The number of days left to submit a comment related to the Consumer Financial Protection Bureau’s Notice of Proposed Rulemaking related to debt collection is now in the single digits and consumer groups have been submitting their thoughts and feelings in droves, but the industry appears to be waiting to the last minute to get their thoughts in. At least, the hope is that the industry is waiting to the last minute and instead not opting to share their thoughts and feelings with the CFPB.
From the outset, consumer advocacy groups have made it clear that they have staunch objections to the provisions of the proposed rule, and those objections have resulted in a series of changes that they would like to see made to the proposed rule, any of which could make it harder for collectors to collect.
To date, more than 8,500 comments have been submitted and published regarding the proposed rule, with the overwhelming majority of them coming from consumers who oppose what the CFPB is proposing.
For example, a pair of advocacy groups — The Oklahoma Policy Institute and the Local Initiatives Support Coalition — submitted comments on Friday, and each of them called for a reduction in the call caps, requiring individuals opt-in to receiving electronic communications, and an outright ban on the collection of time-barred debt.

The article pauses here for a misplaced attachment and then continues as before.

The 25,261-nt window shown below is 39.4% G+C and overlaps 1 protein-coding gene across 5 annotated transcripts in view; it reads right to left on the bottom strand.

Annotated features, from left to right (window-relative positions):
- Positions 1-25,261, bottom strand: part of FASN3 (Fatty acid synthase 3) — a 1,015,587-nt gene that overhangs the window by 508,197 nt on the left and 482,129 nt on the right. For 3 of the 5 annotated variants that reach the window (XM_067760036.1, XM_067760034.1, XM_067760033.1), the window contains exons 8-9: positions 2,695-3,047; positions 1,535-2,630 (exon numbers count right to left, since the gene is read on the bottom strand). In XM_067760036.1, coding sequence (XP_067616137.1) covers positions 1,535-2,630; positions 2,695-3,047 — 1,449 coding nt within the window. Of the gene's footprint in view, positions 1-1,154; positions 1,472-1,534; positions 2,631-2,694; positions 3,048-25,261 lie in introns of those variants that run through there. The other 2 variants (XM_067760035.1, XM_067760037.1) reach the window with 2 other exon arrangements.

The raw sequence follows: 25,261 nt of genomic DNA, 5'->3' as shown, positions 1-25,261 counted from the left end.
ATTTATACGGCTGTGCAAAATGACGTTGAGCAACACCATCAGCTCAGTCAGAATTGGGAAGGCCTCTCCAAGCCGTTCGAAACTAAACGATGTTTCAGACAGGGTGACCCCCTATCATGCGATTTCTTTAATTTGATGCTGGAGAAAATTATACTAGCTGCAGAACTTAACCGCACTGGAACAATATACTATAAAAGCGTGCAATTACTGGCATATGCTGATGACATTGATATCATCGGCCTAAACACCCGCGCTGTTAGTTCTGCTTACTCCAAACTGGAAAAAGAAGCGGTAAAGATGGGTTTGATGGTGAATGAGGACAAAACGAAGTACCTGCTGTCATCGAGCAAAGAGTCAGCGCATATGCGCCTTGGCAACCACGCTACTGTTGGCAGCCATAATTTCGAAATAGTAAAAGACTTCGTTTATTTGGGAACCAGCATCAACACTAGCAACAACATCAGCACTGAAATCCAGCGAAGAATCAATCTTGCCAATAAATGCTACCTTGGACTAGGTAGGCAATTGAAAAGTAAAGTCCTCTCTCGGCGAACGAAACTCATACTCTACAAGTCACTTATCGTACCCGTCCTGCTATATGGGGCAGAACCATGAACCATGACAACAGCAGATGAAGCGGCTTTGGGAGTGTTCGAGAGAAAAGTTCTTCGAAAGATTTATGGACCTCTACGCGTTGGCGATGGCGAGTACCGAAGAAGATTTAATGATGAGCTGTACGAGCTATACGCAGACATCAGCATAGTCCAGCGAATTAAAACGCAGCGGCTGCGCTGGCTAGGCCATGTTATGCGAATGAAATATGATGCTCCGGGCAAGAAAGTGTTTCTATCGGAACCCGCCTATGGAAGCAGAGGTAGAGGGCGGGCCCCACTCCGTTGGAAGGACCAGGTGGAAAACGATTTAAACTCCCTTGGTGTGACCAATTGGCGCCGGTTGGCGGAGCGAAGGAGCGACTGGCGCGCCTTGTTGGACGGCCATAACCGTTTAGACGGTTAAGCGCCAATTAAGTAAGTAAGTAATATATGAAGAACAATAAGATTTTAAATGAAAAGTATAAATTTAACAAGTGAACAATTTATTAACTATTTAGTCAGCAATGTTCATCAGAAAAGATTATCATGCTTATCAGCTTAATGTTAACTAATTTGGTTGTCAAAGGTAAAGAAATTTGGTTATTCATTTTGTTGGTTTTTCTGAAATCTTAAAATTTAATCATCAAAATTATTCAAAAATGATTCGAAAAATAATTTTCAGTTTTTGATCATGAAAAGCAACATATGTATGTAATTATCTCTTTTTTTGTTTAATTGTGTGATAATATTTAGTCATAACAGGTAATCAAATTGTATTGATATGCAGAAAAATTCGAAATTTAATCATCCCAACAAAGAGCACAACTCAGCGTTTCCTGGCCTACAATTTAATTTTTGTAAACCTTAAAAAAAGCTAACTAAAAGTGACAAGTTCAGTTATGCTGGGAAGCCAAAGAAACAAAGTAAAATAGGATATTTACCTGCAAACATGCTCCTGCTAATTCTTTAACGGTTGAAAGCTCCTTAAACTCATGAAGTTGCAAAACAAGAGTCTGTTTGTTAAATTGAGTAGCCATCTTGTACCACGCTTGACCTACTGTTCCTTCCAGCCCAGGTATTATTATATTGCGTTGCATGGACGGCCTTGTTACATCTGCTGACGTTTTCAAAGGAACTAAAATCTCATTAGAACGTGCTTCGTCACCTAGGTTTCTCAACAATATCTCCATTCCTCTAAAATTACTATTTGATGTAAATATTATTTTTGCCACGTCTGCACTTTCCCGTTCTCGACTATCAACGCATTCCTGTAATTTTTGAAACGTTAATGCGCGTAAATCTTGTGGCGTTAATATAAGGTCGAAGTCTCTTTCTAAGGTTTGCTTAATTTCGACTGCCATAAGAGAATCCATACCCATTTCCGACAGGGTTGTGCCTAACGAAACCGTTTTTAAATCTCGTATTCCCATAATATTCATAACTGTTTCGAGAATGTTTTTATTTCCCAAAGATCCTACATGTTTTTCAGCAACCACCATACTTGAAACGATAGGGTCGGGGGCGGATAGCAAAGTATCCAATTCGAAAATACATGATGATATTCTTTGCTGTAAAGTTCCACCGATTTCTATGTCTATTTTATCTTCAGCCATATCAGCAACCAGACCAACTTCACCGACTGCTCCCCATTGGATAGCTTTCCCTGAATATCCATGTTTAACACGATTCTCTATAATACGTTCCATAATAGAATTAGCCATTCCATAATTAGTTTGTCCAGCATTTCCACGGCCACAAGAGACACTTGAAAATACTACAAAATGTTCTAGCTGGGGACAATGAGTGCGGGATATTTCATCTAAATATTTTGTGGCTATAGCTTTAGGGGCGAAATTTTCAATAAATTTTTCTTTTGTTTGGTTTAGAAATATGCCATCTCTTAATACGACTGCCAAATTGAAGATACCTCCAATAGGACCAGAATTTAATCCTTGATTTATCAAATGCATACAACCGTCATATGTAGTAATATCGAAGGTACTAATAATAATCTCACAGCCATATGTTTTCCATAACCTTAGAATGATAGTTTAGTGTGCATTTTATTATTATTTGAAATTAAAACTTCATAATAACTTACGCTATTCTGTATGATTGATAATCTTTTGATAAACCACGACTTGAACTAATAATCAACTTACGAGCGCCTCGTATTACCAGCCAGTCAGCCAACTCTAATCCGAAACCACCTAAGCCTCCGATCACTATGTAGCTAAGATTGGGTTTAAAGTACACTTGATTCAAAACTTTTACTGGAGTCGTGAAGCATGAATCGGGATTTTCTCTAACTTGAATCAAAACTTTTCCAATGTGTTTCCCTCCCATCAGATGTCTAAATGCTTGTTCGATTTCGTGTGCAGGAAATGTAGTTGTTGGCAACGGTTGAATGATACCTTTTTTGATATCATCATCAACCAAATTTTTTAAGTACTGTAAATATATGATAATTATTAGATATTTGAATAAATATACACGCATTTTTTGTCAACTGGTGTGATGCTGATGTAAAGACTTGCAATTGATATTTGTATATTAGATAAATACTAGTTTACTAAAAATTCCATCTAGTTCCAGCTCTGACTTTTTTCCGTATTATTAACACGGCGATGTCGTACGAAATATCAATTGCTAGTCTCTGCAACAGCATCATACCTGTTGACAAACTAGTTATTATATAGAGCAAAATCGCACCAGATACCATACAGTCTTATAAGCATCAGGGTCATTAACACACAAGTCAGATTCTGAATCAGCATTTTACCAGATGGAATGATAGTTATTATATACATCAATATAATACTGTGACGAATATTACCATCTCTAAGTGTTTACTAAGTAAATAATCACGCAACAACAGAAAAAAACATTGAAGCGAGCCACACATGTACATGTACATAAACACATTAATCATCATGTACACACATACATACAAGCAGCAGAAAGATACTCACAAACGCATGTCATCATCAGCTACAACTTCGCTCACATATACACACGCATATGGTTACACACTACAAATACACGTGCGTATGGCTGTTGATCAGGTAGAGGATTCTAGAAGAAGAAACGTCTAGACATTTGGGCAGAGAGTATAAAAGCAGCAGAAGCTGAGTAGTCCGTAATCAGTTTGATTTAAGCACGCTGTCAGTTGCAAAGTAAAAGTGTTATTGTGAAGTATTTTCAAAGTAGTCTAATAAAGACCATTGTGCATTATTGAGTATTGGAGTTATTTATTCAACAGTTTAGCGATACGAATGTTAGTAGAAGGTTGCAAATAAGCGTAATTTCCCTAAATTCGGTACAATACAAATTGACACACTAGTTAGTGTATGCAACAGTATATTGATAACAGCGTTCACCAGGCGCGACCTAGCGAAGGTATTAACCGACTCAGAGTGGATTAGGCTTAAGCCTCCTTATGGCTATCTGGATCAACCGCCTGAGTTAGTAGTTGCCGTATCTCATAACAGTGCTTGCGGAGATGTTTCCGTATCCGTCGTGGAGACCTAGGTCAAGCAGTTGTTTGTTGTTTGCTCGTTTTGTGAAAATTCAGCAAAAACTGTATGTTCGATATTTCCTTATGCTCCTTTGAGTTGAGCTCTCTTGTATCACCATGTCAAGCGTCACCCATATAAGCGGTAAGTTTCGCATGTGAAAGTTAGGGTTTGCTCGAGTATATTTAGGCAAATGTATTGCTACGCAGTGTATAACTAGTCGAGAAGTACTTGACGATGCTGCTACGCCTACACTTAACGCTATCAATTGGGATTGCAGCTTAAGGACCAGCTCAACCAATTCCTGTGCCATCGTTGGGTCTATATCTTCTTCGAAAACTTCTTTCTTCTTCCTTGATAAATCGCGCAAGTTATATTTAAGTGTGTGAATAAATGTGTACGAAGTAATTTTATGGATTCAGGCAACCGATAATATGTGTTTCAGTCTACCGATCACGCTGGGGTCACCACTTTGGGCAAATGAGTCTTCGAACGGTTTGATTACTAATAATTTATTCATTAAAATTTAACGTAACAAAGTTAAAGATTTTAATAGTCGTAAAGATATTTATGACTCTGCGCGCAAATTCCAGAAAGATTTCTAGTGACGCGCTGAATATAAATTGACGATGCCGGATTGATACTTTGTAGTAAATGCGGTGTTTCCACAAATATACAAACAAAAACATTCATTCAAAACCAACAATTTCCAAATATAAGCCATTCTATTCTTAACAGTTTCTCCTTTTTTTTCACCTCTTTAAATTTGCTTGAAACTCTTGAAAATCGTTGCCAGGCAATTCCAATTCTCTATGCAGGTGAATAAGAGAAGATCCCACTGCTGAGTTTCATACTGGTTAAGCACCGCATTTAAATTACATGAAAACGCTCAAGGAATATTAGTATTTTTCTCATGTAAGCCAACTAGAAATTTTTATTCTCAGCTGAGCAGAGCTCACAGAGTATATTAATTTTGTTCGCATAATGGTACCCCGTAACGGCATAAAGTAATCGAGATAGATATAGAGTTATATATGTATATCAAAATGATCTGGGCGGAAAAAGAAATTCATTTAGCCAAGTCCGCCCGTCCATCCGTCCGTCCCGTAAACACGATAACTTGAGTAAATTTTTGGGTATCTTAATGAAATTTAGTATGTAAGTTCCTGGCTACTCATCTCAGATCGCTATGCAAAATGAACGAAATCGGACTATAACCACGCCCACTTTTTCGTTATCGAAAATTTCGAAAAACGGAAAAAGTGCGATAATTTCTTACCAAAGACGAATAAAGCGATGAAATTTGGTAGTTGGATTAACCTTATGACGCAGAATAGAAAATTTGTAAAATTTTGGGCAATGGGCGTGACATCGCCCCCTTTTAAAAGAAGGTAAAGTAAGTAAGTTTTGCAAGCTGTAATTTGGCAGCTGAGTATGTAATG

Instead of the seven calls per debt per week that was proposed by the CFPB, advocacy groups seemed to have settled on a consensus that three attempted calls per week is sufficient. As well, individuals should be able to request collectors stop calling them orally, instead of requiring it to be done in writing.
“This rule, as currently written, does not adequately protect consumers from abusive debt collection practices,” wrote the Oklahoma Policy Institute in its comment. “The Bureau should amend the rule to bring it in line with the Bureau’s mission to ‘educate and empower consumers’ by requiring better notices of consumer rights and better regulating misleading practices commonly used by debt collectors that take advantage of a lack of consumer information.”